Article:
North Korea: the back story behind US hypocrisy
Monica Hill
volume:  
volume 38
issue 4
August 2017
imagestuff

The guided-missile submarine USS Ohio in Busan, South Korea, July 13, 2016. Photo: Wesley J. Breedlove / U.S. Navy

The U.S. government’s frenzied campaign against North Korea seems designed to scare everyone to death. Excerpts below from a 2011 Freedom Socialist article “Behind the US demonization of North Korea” provide some history to illuminate what’s going on now.

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A revolution derailed. The Japanese empire occupied Korea from 1910 until its World War II defeat in 1945. While partially industrializing the country, Japan looted Korea’s natural resources, undermined its ancient culture, and brutally repressed popular uprisings.

During World War II, by the time U.S. forces landed in Korea in September 1945, local revolutionary committees organized by the communist movement had already ousted Japanese administrators and set up a People’s Republic to govern the country. They had also begun desperately needed land reform for the peasants.

However, against the will of the Korean people, the Allies arranged for Korea’s division, with the Soviet Union controlling the North and the U.S. the South. The two occupiers handpicked the leaders of the two regions.

Stalin selected exile Kim Il Sung to head North Korea precisely because Kim had no ties to the native Korean communist movement. The U.S. appointed exile Syng-man Rhee to head up South Korea. An anti-communist Korean nationalist, Rhee was educated at Harvard and Princeton and proved to be a willing right-hand man for imperialism.

The Korean War ignited when the North invaded the South in 1950 to achieve reunification, which was supported by the overwhelming majority of Koreans in both parts of the country. The militarily superior U.S. responded with a fierce bombing campaign that destroyed every building more than one story high in the North. It dropped napalm everywhere, and seriously considered using nuclear weapons.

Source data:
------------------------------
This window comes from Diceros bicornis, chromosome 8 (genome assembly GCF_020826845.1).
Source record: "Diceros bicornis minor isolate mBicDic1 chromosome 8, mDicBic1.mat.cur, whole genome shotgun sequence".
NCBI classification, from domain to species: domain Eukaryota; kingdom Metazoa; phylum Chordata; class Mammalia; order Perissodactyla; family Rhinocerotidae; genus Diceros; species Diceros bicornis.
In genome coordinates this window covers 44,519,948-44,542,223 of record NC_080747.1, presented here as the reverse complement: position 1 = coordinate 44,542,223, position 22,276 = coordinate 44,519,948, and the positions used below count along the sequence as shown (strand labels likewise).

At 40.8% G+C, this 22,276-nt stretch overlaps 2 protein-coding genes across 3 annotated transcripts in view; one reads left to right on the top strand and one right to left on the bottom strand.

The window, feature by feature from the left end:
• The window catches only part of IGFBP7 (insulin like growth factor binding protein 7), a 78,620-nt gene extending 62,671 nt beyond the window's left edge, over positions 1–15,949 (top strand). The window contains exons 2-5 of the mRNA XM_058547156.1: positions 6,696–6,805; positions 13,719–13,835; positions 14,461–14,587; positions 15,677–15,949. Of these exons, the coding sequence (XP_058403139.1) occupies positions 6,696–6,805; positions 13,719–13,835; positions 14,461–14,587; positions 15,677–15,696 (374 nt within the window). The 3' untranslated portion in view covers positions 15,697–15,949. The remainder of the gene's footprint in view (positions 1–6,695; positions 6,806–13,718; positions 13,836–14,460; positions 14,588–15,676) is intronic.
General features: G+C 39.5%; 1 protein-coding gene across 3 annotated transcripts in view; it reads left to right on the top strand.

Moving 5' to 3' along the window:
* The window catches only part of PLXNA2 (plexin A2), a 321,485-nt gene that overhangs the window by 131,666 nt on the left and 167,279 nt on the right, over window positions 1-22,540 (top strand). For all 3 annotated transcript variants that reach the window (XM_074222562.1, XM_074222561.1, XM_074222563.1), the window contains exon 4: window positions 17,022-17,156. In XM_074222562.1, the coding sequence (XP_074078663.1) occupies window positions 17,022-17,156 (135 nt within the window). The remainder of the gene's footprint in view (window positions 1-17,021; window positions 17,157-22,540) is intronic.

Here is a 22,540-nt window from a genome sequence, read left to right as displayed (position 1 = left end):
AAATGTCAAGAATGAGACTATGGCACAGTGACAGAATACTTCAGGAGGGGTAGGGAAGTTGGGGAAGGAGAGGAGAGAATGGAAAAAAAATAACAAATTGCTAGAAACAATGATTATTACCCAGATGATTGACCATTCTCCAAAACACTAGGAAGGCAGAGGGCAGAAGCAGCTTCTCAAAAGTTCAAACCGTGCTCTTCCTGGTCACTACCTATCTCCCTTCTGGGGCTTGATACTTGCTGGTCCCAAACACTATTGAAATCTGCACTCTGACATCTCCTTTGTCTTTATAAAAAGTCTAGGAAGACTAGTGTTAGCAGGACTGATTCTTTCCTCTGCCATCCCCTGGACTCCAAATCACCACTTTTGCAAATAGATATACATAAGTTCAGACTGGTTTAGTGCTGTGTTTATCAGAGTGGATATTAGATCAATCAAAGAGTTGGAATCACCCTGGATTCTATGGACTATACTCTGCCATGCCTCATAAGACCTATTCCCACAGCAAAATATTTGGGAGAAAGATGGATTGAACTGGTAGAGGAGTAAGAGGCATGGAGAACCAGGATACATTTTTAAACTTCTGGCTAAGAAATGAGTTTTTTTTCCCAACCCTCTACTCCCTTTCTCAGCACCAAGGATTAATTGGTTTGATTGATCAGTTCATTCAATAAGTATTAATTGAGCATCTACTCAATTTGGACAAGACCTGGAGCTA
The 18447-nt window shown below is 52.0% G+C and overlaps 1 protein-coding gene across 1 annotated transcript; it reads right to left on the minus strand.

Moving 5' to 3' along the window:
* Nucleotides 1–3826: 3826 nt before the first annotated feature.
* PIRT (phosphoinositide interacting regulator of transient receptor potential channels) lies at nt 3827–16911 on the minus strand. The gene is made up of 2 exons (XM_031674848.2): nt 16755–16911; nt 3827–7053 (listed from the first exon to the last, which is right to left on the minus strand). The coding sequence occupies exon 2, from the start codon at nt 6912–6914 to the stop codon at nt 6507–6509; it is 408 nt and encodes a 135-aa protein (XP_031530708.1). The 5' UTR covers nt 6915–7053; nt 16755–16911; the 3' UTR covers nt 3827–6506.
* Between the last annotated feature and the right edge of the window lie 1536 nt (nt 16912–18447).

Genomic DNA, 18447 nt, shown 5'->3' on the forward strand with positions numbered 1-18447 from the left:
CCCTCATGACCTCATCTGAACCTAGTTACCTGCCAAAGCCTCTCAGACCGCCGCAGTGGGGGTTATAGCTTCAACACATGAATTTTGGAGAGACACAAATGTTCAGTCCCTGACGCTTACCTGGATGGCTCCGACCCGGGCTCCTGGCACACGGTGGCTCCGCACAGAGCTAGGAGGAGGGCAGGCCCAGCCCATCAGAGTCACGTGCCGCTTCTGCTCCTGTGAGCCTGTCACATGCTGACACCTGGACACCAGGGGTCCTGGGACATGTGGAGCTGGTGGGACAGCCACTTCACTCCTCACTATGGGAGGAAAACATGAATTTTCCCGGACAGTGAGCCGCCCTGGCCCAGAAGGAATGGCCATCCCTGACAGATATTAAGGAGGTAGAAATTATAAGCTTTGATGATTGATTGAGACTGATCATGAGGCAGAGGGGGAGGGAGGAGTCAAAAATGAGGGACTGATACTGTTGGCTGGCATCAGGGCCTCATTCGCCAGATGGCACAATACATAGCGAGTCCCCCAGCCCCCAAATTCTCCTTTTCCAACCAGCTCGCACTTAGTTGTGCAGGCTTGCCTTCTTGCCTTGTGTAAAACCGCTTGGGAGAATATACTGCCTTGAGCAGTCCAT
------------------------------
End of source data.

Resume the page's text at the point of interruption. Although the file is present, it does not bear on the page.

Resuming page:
Three million North Koreans and one million South Koreans are estimated to have died in the conflict, along with nearly a million Chinese and 54,000 U.S. soldiers.

Astonishingly, with the help of Chinese soldiers, North Korean forces drove the South Korean and U.S. forces back to the 38th parallel. It was a shocking, first military defeat for the U.S. and a valuable lesson for the rest of the world — the new superpower was not invincible.

Postwar blows. For a time, with help from the Soviet Union, material conditions in the North improved much faster than in the South. But the small country’s economy eventually sank, hit hard by punishing U.S. trade and finance blockades, dissolution of the USSR in 1991, devastating famine, and China veering off toward capitalist restoration. No matter how much North Korea believed in the Stalinist theory of socialism in one country, it disproved it, unable to withstand profound economic and political isolation.

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Empire America has had nuclear weapons in South Korea and on its warships in the region for decades. It is absurd hypocrisy for the U.S. to assert any claim to prevent North Korea’s right to self-defense. The only sane solution is to abolish all nuclear arms and make self-defense against them needless.

However much the politicians and media vilify North Korea, working people — from the United States to both sides of divided Korea — are clamoring for peace, not war.

• Stop the U.S. war games! U.S. out of South Korea!

• Solidarity with all workers internationally against their ruling-class abusers!

• For worldwide nuclear disarmament!